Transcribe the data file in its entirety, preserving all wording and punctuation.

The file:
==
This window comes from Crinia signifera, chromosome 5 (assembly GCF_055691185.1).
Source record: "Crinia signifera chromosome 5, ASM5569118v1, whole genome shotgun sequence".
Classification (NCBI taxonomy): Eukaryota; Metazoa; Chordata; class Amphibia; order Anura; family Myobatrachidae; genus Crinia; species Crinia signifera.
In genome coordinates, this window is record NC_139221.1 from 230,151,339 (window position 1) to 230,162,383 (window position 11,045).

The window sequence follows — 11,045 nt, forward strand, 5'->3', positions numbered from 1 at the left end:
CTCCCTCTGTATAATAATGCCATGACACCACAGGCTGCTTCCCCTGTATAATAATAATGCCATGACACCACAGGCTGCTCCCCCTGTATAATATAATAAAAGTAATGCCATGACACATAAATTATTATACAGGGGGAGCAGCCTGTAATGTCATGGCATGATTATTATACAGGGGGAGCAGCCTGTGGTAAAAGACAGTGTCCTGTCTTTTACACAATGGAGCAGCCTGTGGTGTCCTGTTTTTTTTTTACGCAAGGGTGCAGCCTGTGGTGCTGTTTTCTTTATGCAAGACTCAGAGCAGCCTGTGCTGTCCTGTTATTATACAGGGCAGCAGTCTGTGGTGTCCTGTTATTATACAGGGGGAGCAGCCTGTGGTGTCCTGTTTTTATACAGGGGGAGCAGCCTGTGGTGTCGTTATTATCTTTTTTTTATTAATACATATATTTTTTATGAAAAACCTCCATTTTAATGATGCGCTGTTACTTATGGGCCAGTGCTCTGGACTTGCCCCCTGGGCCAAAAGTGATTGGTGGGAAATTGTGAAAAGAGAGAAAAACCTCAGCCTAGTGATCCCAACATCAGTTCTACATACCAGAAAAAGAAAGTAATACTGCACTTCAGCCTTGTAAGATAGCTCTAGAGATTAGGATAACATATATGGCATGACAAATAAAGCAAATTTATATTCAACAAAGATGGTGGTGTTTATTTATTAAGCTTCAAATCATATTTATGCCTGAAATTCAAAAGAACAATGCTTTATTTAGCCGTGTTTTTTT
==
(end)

This window comes from Crinia signifera, chromosome 5 (assembly GCF_055691185.1).
Source record: "Crinia signifera chromosome 5, ASM5569118v1, whole genome shotgun sequence".
Classification (NCBI taxonomy): Eukaryota; Metazoa; Chordata; class Amphibia; order Anura; family Myobatrachidae; genus Crinia; species Crinia signifera.
In genome coordinates, this window is record NC_139221.1 from 230,151,339 (window position 1) to 230,162,383 (window position 11,045).

The window sequence follows — 11,045 nt, forward strand, 5'->3', positions numbered from 1 at the left end:
CTCCCTCTGTATAATAATGCCATGACACCACAGGCTGCTTCCCCTGTATAATAATAATGCCATGACACCACAGGCTGCTCCCCCTGTATAATATAATAAAAGTAATGCCATGACACATAAATTATTATACAGGGGGAGCAGCCTGTAATGTCATGGCATGATTATTATACAGGGGGAGCAGCCTGTGGTAAAAGACAGTGTCCTGTCTTTTACACAATGGAGCAGCCTGTGGTGTCCTGTTTTTTTTTTACGCAAGGGTGCAGCCTGTGGTGCTGTTTTCTTTATGCAAGACTCAGAGCAGCCTGTGCTGTCCTGTTATTATACAGGGCAGCAGTCTGTGGTGTCCTGTTATTATACAGGGGGAGCAGCCTGTGGTGTCCTGTTTTTATACAGGGGGAGCAGCCTGTGGTGTCGTTATTATCTTTTTTTTATTAATACATATATTTTTTATGAAAAACCTCCATTTTAATGATGCGCTGTTACTTATGGGCCAGTGCTCTGGACTTGCCCCCTGGGCCAAAAGTGATTGGTGGGAAATTGTGAAAAGAGAGAAAAACCTCAGCCTAGTGATCCCAACATCAGTTCTACATACCAGAAAAAGAAAGTAATACTGCACTTCAGCCTTGTAAGATAGCTCTAGAGATTAGGATAACATATATGGCATGACAAATAAAGCAAATTTATATTCAACAAAGATGGTGGTGTTTATTTATTAAGCTTCAAATCATATTTATGCCTGAAATTCAAAAGAACAATGCTTTATTTAGCCGTGTTTTTTT